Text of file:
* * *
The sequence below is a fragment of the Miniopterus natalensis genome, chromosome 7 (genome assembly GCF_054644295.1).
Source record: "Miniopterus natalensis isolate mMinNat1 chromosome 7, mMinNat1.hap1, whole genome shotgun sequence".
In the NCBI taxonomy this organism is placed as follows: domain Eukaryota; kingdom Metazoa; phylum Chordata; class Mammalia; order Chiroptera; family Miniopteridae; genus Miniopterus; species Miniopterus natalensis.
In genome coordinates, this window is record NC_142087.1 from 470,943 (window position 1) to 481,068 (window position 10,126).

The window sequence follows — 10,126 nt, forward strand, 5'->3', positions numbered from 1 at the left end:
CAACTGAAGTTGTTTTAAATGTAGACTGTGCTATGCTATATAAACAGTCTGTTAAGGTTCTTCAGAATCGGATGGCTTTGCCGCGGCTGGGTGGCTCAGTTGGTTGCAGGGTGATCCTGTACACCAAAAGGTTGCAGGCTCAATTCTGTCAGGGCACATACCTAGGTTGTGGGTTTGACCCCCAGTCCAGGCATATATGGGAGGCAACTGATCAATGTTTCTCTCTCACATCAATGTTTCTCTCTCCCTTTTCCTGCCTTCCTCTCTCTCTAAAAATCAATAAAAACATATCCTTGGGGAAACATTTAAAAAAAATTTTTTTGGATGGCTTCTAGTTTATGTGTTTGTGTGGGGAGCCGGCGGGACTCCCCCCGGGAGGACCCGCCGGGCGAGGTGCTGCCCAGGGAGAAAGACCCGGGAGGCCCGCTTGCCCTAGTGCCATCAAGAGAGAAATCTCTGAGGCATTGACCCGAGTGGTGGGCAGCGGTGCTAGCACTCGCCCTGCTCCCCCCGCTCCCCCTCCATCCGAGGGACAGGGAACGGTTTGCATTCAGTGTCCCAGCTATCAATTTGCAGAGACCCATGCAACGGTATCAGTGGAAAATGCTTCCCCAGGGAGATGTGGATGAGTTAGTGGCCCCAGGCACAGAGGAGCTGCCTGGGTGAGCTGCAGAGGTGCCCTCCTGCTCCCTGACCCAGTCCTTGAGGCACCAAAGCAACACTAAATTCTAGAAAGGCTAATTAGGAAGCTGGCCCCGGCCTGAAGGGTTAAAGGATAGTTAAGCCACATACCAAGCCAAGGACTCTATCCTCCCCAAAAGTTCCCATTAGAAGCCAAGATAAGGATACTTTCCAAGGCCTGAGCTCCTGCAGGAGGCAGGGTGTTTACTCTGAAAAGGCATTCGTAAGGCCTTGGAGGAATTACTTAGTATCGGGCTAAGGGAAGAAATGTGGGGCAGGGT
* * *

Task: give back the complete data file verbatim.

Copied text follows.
The sequence below is a fragment of the Miniopterus natalensis genome, chromosome 7 (genome assembly GCF_054644295.1).
Source record: "Miniopterus natalensis isolate mMinNat1 chromosome 7, mMinNat1.hap1, whole genome shotgun sequence".
In the NCBI taxonomy this organism is placed as follows: domain Eukaryota; kingdom Metazoa; phylum Chordata; class Mammalia; order Chiroptera; family Miniopteridae; genus Miniopterus; species Miniopterus natalensis.
In genome coordinates, this window is record NC_142087.1 from 470,943 (window position 1) to 481,068 (window position 10,126).

The window sequence follows — 10,126 nt, forward strand, 5'->3', positions numbered from 1 at the left end:
CAACTGAAGTTGTTTTAAATGTAGACTGTGCTATGCTATATAAACAGTCTGTTAAGGTTCTTCAGAATCGGATGGCTTTGCCGCGGCTGGGTGGCTCAGTTGGTTGCAGGGTGATCCTGTACACCAAAAGGTTGCAGGCTCAATTCTGTCAGGGCACATACCTAGGTTGTGGGTTTGACCCCCAGTCCAGGCATATATGGGAGGCAACTGATCAATGTTTCTCTCTCACATCAATGTTTCTCTCTCCCTTTTCCTGCCTTCCTCTCTCTCTAAAAATCAATAAAAACATATCCTTGGGGAAACATTTAAAAAAAATTTTTTTGGATGGCTTCTAGTTTATGTGTTTGTGTGGGGAGCCGGCGGGACTCCCCCCGGGAGGACCCGCCGGGCGAGGTGCTGCCCAGGGAGAAAGACCCGGGAGGCCCGCTTGCCCTAGTGCCATCAAGAGAGAAATCTCTGAGGCATTGACCCGAGTGGTGGGCAGCGGTGCTAGCACTCGCCCTGCTCCCCCCGCTCCCCCTCCATCCGAGGGACAGGGAACGGTTTGCATTCAGTGTCCCAGCTATCAATTTGCAGAGACCCATGCAACGGTATCAGTGGAAAATGCTTCCCCAGGGAGATGTGGATGAGTTAGTGGCCCCAGGCACAGAGGAGCTGCCTGGGTGAGCTGCAGAGGTGCCCTCCTGCTCCCTGACCCAGTCCTTGAGGCACCAAAGCAACACTAAATTCTAGAAAGGCTAATTAGGAAGCTGGCCCCGGCCTGAAGGGTTAAAGGATAGTTAAGCCACATACCAAGCCAAGGACTCTATCCTCCCCAAAAGTTCCCATTAGAAGCCAAGATAAGGATACTTTCCAAGGCCTGAGCTCCTGCAGGAGGCAGGGTGTTTACTCTGAAAAGGCATTCGTAAGGCCTTGGAGGAATTACTTAGTATCGGGCTAAGGGAAGAAATGTGGGGCAGGGT